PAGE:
The candidates for two Tuolumne County Supervisors seats and the lone spot on the Yosemite College District board had an opportunity to discuss core issues and voice some of their campaign platforms this morning.
The Economic Development Company of Tuolumne County hosted the second of two candidate forums for the benefit of its membership.
District 2 supervisor candidates Paolo Maffei and incumbent Don Ratzlaff, and District 3 candidates Jerry Morrow and Jim Peterson, along with College Board hopefuls Joe Mitchell and Don Stone, were given a chance to speak regarding topics of an economic development theme.
Incumbent Supervisor Ratzlaff told the EDC members the county can’t rely solely on tourism to sustain the economy. The county needs young business entrepreneurs to help support and sustain the economic climate here, he said.
Ratzlaff said he supports “smart growth,” and private property rights. He said he has, and will continue to, support the county’s General Plan maximum for new developments.
His run-off election challenger, Paolo Maffei said the Mountain Springs controversy is what got him to get involved and run for county office.
He wants to see the county’s traditional industries, such as logging, ranching and agriculture preserved, yet wants to see a healthy kind of growth.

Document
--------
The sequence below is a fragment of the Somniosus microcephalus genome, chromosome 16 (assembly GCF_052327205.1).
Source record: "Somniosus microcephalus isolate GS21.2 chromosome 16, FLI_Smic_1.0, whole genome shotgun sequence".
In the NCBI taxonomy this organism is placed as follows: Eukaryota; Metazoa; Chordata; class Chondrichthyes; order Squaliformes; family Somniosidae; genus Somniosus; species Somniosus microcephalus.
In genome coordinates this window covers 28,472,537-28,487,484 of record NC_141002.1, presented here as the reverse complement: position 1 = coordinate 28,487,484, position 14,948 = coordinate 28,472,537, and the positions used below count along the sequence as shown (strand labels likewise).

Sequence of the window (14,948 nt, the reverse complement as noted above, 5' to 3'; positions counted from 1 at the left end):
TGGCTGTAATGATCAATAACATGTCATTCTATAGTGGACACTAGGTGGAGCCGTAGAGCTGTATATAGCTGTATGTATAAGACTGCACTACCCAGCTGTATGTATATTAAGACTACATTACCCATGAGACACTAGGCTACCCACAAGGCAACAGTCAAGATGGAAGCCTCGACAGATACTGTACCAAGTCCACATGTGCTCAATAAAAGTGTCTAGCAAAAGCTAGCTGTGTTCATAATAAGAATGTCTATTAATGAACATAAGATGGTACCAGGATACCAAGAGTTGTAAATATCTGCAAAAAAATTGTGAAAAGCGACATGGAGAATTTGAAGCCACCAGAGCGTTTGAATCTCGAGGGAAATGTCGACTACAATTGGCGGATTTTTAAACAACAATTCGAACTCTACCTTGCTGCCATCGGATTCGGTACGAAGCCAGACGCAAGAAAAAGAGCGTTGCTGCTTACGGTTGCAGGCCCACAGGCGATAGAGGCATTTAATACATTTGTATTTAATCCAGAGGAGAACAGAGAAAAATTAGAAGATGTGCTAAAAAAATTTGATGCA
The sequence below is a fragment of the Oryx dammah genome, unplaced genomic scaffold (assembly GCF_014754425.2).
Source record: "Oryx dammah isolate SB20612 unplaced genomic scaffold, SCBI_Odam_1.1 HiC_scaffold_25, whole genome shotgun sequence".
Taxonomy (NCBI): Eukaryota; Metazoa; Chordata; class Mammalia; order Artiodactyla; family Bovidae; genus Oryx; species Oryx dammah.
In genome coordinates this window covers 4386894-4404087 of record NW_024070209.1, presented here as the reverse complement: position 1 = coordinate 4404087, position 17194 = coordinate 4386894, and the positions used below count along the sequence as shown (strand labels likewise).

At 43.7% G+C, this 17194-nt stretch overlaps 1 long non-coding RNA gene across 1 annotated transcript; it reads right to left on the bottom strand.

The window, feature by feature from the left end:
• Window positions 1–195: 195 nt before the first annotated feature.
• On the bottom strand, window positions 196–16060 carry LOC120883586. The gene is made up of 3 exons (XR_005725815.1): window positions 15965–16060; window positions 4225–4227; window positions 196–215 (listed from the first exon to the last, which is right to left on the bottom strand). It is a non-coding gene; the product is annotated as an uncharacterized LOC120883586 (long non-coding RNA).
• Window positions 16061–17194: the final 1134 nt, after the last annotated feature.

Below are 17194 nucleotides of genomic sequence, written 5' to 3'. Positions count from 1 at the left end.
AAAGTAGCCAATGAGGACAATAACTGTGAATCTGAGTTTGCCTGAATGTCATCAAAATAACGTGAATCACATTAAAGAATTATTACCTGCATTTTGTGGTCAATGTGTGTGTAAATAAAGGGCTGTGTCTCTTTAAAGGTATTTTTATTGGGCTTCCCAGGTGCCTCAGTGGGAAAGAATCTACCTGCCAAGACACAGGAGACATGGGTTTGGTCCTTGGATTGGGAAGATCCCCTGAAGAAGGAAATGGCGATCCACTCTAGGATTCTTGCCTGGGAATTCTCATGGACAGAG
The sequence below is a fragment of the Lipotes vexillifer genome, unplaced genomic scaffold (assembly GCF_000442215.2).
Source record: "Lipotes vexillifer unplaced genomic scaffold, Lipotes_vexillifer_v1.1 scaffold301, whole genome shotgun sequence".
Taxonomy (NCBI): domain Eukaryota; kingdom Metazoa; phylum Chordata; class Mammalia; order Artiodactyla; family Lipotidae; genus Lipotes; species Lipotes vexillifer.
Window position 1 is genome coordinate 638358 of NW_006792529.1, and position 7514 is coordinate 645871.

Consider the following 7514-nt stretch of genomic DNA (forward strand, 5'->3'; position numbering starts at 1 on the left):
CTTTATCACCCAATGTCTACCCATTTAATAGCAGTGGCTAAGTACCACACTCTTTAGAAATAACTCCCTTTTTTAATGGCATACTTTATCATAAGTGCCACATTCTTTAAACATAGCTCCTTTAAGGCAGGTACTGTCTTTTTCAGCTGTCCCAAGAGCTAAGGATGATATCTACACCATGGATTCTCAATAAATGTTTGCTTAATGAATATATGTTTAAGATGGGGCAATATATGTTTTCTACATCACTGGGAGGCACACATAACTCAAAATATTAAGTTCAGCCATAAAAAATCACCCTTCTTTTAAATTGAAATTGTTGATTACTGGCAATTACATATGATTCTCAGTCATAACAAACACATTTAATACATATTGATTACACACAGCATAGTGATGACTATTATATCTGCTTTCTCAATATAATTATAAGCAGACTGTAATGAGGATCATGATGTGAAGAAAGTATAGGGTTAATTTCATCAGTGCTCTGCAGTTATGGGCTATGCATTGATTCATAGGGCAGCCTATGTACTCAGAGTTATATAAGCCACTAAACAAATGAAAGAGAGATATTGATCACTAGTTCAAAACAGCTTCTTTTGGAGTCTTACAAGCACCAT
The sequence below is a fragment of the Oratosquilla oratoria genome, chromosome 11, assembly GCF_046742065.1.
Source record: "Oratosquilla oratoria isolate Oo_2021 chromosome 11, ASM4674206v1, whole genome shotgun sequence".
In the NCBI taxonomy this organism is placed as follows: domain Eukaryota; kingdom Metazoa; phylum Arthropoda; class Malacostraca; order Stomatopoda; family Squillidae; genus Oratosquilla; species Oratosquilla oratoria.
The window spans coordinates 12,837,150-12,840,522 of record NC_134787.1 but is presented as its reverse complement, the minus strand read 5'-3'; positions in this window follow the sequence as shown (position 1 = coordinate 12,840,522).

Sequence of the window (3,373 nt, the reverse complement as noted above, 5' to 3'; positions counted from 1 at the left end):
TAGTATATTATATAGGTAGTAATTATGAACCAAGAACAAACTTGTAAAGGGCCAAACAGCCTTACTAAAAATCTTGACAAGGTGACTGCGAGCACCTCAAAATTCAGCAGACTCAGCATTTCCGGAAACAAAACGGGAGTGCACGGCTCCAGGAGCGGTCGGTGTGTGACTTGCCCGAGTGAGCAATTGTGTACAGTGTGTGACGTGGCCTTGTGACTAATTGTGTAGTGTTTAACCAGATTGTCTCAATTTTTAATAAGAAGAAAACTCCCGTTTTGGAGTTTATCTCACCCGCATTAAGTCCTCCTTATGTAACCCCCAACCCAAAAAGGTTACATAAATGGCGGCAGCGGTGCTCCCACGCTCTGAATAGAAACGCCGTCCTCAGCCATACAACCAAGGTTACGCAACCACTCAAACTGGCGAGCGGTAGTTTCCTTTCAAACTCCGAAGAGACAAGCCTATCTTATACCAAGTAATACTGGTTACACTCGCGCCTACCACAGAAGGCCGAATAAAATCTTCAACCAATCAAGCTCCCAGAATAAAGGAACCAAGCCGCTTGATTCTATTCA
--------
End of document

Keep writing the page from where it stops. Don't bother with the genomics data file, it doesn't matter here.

Maffei said there´s a need for economic development, not “development that brings a lot more people up in the county only to be unemployed.”
The two candidates vying for Laurie Sylwester’s District 3 supervisor seat are taking differing views of how growth should be handled in the county.
Morrow, currently serving on the County Planning Commission, said, “If (the county) doesn´t have growth it´s going to die on the vine.” He wants to find ways to increase tourism to the area, especially in Twain Harte.
Peterson said not all growth is good growth. He’s in favor of growth but wants a planned growth that will protect and enhance the rural lifestyle and open spaces.
Both candidates see the economic importance of older age, retired residents who are moving into the county, but Peterson said he wants to make sure there is adequate housing available for working people to retain the younger worker.
College board candidate Joe Mitchell wants to raise the percentage of Tuolumne County residents who have college degrees, currently at only 8 percent. He’s also is looking to “widen the net” of access the college system has.
Don Stone, a former Columbia College student and college district board student trustee, said he is concerned over the lack of vocational education programs and plans to promote those and other job training courses.
EDC president Barry Hillman says he is pleased with the morning’s dialog and the format offering written questions to the candidates.
Hillman added his organization’s role in offering the local forum is a way to help educate candidates on EDC issues, as well as educate his business group’s membership to what the candidates stand for.
“We gained even further understanding of each other, so I think it´s quite positive,” Hillman said.